• evolution;
  • integumentary skeleton;
  • non-tetrapods;
  • origin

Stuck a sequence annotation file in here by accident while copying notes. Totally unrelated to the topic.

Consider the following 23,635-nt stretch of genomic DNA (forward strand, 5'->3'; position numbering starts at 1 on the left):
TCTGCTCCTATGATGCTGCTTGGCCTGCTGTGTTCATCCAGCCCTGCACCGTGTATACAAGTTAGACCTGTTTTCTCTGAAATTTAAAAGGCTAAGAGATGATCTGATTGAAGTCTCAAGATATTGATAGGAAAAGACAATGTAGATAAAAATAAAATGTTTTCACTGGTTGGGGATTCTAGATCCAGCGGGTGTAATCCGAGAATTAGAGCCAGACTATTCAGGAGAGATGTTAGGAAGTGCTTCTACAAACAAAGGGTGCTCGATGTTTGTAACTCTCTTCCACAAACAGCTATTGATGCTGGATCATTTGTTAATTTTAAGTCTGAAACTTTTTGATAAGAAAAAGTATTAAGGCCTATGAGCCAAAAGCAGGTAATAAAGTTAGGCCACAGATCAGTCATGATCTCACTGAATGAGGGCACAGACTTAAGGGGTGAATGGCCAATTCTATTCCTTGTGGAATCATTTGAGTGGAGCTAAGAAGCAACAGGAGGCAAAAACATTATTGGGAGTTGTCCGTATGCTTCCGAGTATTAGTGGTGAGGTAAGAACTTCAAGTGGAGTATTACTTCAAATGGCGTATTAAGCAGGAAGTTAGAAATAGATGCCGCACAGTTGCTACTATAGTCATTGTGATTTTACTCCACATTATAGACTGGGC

Most non-tetrapod vertebrates develop mineralized extra-oral elements within the integument. Known collectively as the integumentary skeleton, these elements represent the structurally diverse skin-bound contribution to the dermal skeleton. In this review we begin by summarizing what is known about the histological diversity of the four main groups of integumentary skeletal tissues: hypermineralized (capping) tissues; dentine; plywood-like tissues; and bone. For most modern taxa, the integumentary skeleton has undergone widespread reduction and modification often rendering the homology and relationships of these elements confused and uncertain. Fundamentally, however, all integumentary skeletal elements are derived (alone or in combination) from only two types of cell condensations: odontogenic and osteogenic condensations. We review the origin and diversification of the integumentary skeleton in aquatic non-tetrapods (including stem gnathostomes), focusing on tissues derived from odontogenic (hypermineralized tissues, dentines and elasmodine) and osteogenic (bone tissues) cell condensations. The novelty of our new scenario of integumentary skeletal evolution resides in the demonstration that elasmodine, the main component of elasmoid scales, is odontogenic in origin. Based on available data we propose that elasmodine is a form of lamellar dentine. Given its widespread distribution in non-tetrapod lineages we further propose that elasmodine is a very ancient tissue in vertebrates and predict that it will be found in ancestral rhombic scales and cosmoid scales.